Yesterday didn’t start all that well.
I was awake for hours in the dark of the night. I spent more of it awake than asleep. (I’d love to tell you that I did something constructive or spiritual. But I didn’t. I just got irritated.)
I was greeted with some difficult news as soon as I sat down at my desk. Given my lack of rest, it took more of an emotional toll than it normally would. I had a very negative reaction to it, even though I knew I would respond differently — less pessimistically — with more rest in my system.
My post yesterday was a somewhat sarcastic rendition of my day’s events: the truth that God’s mercies are new every morning (Lamentations 3:23), but that I’d have to wait almost 24 hours to get another fresh start. I have noticed, however, that almost everything does seem to look a little brighter at the dawn of a new day. I subscribe to the notion that we should “sleep” on whatever is bothering us for a night.
My version of optimism today. A spicy blend of truth and sarcasm.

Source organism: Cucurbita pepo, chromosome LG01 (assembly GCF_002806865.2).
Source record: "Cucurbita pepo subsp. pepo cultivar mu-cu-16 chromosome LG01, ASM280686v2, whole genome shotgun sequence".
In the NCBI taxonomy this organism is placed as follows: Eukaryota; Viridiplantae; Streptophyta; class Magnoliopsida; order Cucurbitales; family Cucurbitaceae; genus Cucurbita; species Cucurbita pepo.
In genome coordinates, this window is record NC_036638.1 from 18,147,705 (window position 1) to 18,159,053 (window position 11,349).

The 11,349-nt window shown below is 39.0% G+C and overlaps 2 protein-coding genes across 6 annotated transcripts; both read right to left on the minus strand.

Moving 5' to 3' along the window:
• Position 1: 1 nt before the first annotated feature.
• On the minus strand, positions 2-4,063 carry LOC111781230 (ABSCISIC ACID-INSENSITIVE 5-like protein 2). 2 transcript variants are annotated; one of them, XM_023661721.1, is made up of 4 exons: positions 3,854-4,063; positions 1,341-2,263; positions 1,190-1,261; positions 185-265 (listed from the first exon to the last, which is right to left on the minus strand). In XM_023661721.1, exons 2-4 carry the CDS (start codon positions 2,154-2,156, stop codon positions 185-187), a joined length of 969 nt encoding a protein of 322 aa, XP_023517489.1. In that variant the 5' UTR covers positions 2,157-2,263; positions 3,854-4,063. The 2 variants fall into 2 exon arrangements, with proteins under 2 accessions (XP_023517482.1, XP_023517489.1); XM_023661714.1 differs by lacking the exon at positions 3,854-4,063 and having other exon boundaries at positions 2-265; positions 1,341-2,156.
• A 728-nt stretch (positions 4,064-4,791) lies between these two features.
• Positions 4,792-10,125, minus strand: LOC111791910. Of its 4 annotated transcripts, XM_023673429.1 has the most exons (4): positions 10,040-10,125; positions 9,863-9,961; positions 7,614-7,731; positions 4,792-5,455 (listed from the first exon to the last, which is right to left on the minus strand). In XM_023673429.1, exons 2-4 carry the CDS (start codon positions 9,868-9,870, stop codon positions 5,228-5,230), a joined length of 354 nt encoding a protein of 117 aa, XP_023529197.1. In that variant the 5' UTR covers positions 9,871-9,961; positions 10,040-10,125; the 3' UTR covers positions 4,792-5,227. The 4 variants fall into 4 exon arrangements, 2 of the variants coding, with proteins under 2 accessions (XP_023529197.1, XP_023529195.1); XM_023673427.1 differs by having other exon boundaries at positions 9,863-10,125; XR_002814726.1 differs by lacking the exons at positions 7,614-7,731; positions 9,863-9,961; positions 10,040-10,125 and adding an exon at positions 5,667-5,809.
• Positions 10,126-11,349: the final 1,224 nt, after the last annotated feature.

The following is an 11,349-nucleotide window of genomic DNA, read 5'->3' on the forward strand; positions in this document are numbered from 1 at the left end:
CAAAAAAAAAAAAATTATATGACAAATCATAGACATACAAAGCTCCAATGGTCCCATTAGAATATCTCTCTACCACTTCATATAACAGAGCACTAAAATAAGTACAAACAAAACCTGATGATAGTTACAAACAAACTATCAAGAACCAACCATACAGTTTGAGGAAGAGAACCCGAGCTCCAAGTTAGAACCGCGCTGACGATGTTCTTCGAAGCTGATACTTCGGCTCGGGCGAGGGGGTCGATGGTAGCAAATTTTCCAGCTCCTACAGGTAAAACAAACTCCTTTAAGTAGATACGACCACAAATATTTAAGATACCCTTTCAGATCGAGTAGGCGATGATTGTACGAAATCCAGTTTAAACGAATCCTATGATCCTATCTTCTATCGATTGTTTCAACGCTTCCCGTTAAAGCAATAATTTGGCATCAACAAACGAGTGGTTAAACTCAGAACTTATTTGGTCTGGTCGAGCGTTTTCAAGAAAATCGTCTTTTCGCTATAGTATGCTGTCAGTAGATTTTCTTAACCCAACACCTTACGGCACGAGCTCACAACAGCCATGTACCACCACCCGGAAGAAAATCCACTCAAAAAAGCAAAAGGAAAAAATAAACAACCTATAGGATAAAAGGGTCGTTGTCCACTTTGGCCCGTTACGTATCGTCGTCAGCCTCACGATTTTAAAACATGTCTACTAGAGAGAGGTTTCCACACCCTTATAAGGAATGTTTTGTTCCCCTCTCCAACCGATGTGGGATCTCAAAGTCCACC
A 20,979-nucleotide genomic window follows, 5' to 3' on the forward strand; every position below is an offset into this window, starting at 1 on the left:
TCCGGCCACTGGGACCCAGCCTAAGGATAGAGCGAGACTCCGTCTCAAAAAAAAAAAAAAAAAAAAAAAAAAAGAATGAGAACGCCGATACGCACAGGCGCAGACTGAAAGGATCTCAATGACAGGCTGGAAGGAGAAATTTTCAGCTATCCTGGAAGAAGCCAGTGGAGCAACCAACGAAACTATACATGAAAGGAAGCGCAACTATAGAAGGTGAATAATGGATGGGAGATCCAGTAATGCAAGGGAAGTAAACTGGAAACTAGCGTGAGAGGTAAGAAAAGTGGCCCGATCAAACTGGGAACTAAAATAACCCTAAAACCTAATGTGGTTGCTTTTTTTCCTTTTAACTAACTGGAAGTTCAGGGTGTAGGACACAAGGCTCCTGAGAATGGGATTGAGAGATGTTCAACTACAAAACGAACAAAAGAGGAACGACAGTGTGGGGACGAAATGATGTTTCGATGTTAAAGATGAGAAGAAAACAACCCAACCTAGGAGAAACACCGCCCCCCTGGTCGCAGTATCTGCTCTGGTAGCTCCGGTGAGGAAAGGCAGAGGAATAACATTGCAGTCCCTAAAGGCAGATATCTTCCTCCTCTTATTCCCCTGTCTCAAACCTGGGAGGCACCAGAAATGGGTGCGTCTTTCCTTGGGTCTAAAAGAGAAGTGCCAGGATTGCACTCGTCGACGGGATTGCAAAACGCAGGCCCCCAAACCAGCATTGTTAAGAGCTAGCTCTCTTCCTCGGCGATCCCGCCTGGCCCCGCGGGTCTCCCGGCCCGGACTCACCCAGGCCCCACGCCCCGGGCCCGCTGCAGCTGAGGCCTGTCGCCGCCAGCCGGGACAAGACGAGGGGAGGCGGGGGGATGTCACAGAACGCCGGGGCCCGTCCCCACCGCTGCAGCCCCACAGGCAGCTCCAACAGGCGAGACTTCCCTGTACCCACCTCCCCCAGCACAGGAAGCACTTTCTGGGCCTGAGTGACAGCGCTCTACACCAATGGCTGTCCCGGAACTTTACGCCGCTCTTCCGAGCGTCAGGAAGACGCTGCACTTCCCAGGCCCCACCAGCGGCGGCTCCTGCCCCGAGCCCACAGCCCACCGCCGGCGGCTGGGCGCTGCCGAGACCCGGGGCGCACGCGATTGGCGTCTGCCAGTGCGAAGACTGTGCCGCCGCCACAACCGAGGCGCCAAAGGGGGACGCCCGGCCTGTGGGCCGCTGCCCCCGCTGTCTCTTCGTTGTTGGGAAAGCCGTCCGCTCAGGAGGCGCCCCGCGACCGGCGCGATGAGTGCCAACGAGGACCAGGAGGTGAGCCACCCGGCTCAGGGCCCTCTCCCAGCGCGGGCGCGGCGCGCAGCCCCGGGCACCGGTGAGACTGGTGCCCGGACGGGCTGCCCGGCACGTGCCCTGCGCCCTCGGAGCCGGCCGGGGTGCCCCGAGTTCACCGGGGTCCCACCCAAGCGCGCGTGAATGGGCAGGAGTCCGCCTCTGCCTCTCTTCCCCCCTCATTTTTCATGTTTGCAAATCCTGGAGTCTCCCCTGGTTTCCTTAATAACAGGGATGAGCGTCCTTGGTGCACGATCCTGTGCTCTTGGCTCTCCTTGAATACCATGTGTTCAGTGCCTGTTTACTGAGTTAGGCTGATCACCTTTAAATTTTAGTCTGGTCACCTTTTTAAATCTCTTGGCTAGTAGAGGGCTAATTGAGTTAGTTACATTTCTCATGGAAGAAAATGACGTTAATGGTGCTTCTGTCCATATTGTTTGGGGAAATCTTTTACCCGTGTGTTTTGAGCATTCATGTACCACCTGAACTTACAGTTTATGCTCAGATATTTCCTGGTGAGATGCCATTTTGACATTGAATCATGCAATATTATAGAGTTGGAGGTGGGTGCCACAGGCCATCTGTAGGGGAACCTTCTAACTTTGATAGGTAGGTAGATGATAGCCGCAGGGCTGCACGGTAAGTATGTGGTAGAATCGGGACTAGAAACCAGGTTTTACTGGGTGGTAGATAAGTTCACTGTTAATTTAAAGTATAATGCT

This post is part of a 31 day series entitled “Think on these things: Learning optimism.” For a full catalog of all the posts — and they’re not all quite this tongue-in-cheek — visit the first page in the series by clicking here.
He couldn’t even look me in the eyes.
The weight of yesterday’s foolishness on his conscience made it impossible for him to lock his gaze with mine. Though I had tucked him in bed with assurances of my love for him, he still awoke this morning unreconciled.
He’s since apologized and our relationship is restored, yet he still bears a countenance of guilt. I console him again with scripture:
While delivering that truth to his tender heart, I pondered why I don’t often wake with the awareness of guilt that he so frequently does. I’d love to think that’s because I have fully internalized the grace contained in the Lamentations passage.